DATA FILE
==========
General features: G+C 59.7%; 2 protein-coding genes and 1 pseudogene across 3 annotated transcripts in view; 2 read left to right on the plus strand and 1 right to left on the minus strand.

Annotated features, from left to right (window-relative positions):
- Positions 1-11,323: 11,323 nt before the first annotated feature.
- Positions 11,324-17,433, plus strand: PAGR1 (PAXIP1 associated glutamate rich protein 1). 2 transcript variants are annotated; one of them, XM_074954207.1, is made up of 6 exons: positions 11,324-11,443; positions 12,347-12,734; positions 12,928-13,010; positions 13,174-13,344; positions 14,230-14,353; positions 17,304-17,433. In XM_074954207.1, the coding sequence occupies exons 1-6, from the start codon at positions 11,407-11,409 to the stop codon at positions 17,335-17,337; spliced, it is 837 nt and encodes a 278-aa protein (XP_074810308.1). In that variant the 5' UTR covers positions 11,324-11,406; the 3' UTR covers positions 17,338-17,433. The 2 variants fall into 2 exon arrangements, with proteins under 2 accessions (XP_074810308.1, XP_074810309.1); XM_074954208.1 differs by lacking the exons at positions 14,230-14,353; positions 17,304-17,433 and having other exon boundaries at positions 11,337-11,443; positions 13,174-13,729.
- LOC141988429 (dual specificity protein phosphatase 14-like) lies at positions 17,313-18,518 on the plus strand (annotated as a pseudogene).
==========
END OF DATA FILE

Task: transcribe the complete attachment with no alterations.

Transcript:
General features: G+C 59.7%; 2 protein-coding genes and 1 pseudogene across 3 annotated transcripts in view; 2 read left to right on the plus strand and 1 right to left on the minus strand.

Annotated features, from left to right (window-relative positions):
- Positions 1-11,323: 11,323 nt before the first annotated feature.
- Positions 11,324-17,433, plus strand: PAGR1 (PAXIP1 associated glutamate rich protein 1). 2 transcript variants are annotated; one of them, XM_074954207.1, is made up of 6 exons: positions 11,324-11,443; positions 12,347-12,734; positions 12,928-13,010; positions 13,174-13,344; positions 14,230-14,353; positions 17,304-17,433. In XM_074954207.1, the coding sequence occupies exons 1-6, from the start codon at positions 11,407-11,409 to the stop codon at positions 17,335-17,337; spliced, it is 837 nt and encodes a 278-aa protein (XP_074810308.1). In that variant the 5' UTR covers positions 11,324-11,406; the 3' UTR covers positions 17,338-17,433. The 2 variants fall into 2 exon arrangements, with proteins under 2 accessions (XP_074810308.1, XP_074810309.1); XM_074954208.1 differs by lacking the exons at positions 14,230-14,353; positions 17,304-17,433 and having other exon boundaries at positions 11,337-11,443; positions 13,174-13,729.
- LOC141988429 (dual specificity protein phosphatase 14-like) lies at positions 17,313-18,518 on the plus strand (annotated as a pseudogene).